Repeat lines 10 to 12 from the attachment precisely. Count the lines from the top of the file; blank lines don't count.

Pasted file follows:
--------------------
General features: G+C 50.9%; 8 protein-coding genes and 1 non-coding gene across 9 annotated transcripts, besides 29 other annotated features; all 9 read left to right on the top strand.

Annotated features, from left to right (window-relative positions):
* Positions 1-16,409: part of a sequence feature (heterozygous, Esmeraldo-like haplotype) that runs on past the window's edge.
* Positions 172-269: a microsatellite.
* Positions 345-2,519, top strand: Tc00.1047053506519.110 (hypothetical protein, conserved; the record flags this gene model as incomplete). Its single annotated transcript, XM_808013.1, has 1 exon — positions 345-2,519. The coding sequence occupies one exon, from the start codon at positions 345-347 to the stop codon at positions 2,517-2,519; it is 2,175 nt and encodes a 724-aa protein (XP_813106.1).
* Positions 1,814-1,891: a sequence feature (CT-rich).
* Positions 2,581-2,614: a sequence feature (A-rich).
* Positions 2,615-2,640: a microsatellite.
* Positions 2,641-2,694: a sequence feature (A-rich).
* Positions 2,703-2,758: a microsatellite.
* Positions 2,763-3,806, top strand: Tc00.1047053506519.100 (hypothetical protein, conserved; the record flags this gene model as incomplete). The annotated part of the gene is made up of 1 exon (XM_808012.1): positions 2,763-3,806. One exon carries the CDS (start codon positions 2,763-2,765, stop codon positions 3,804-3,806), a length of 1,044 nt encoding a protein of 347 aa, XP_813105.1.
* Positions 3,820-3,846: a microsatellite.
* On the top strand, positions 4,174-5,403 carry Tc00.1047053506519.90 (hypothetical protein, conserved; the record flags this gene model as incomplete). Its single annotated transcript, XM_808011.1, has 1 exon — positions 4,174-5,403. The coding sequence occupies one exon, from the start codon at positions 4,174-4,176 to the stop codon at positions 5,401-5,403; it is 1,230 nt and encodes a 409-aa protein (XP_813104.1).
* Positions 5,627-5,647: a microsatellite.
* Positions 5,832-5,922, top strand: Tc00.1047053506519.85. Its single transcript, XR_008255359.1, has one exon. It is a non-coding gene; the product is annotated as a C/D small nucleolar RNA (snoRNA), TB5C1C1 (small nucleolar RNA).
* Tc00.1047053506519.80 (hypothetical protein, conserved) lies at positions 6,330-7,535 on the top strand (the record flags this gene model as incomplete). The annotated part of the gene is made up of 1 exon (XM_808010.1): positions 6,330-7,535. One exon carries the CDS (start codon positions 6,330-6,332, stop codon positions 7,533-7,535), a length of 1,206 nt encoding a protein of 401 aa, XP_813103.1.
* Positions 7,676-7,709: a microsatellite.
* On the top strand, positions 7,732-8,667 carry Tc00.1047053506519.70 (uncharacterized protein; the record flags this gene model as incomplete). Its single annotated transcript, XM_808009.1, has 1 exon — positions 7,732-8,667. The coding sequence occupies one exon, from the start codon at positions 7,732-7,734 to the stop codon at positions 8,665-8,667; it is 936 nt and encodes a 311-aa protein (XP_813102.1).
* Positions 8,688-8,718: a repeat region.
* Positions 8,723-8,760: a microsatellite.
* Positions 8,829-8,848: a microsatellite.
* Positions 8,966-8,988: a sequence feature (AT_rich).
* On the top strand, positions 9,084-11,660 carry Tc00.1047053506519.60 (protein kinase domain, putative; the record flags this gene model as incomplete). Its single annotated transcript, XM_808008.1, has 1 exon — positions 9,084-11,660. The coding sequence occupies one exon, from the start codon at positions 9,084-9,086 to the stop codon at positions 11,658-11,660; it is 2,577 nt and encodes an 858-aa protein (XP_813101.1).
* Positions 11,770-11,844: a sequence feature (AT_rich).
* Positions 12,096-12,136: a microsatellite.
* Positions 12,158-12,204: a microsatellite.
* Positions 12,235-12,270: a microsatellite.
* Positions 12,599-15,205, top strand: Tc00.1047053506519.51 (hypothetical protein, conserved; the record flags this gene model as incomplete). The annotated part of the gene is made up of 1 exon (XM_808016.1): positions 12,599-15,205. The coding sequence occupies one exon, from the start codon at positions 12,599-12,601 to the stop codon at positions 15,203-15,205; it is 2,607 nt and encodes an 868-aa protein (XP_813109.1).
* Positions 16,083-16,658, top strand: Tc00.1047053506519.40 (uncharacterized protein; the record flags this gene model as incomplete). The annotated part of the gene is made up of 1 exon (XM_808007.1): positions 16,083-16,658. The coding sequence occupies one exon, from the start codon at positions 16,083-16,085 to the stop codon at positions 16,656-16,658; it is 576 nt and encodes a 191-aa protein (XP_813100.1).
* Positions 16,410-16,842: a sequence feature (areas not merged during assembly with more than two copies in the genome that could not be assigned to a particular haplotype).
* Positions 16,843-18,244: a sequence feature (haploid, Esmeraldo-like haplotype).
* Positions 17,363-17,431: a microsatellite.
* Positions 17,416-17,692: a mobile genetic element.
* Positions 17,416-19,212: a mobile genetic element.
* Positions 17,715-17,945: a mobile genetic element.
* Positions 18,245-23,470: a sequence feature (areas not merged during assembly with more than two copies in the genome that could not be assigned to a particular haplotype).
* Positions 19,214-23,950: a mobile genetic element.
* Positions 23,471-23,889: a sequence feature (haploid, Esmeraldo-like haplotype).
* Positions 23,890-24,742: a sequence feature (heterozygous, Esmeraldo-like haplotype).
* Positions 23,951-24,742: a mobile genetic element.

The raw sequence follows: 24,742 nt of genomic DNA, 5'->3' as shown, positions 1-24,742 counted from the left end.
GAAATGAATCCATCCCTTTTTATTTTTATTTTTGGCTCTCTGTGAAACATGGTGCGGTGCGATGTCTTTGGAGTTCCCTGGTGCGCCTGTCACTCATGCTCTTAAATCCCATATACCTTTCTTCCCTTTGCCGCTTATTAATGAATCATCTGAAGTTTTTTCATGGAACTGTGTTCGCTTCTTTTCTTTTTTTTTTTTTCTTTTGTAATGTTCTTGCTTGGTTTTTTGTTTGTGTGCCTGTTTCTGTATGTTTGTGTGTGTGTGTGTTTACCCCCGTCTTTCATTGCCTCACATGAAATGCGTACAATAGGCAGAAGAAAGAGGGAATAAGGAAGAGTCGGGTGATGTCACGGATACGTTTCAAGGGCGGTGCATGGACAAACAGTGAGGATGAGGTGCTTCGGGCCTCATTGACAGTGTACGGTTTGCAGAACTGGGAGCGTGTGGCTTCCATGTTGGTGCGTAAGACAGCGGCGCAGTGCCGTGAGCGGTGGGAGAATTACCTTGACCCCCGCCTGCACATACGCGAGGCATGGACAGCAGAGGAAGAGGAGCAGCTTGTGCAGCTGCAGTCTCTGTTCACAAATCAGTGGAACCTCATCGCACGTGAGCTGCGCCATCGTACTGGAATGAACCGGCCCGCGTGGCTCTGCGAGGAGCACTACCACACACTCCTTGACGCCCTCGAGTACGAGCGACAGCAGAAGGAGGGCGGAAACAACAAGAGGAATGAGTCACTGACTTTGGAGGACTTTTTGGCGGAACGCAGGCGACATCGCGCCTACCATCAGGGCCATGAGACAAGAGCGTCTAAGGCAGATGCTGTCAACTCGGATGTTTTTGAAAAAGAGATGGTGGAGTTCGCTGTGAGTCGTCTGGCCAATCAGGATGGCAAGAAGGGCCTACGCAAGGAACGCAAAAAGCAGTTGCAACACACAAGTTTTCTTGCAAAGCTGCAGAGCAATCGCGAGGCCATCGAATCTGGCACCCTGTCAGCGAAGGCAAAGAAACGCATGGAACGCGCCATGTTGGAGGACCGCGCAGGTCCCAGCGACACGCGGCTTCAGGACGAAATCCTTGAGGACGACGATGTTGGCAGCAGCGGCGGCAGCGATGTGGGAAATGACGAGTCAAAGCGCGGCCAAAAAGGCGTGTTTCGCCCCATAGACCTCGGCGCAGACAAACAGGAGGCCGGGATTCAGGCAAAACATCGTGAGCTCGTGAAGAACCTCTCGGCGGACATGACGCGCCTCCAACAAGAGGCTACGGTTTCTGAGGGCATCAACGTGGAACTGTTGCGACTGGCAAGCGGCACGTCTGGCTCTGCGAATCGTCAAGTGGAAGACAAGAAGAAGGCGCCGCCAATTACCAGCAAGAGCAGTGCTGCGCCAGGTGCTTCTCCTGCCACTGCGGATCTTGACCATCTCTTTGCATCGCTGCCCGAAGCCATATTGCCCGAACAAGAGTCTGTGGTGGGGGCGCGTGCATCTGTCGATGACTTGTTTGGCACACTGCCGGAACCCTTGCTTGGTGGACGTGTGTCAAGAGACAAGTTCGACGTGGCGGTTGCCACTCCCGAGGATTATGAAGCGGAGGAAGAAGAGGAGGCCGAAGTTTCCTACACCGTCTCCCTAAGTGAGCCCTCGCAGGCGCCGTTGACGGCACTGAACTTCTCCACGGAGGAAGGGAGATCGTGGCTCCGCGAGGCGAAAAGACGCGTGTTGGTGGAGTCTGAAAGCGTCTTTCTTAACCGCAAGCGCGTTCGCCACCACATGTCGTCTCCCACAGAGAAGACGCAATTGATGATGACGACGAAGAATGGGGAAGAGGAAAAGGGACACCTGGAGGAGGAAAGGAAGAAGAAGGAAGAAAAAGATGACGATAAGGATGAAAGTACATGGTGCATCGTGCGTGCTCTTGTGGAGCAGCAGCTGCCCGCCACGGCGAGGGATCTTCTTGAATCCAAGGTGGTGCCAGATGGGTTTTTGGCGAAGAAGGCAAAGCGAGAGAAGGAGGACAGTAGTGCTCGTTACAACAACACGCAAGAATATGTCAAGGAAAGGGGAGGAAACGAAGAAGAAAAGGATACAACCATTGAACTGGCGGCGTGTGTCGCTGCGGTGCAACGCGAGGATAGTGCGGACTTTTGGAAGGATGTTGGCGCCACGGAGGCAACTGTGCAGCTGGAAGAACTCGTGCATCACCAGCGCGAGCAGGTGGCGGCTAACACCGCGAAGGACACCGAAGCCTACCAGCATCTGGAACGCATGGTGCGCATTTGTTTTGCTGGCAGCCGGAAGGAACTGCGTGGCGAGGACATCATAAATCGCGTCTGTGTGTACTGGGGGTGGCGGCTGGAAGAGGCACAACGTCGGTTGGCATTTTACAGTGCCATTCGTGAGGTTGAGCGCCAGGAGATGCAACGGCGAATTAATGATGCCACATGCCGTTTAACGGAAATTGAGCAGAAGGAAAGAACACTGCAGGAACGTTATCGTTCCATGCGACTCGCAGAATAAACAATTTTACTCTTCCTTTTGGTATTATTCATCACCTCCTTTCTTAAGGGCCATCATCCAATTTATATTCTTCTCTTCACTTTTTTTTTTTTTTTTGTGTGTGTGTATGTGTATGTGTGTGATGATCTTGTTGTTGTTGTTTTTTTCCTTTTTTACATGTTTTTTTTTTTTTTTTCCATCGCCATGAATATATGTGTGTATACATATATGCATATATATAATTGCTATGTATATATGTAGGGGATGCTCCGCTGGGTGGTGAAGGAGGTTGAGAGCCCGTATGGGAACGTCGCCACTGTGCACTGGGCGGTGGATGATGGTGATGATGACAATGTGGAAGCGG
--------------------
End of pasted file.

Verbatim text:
* Positions 2,703-2,758: a microsatellite.
* Positions 2,763-3,806, top strand: Tc00.1047053506519.100 (hypothetical protein, conserved; the record flags this gene model as incomplete). The annotated part of the gene is made up of 1 exon (XM_808012.1): positions 2,763-3,806. One exon carries the CDS (start codon positions 2,763-2,765, stop codon positions 3,804-3,806), a length of 1,044 nt encoding a protein of 347 aa, XP_813105.1.
* Positions 3,820-3,846: a microsatellite.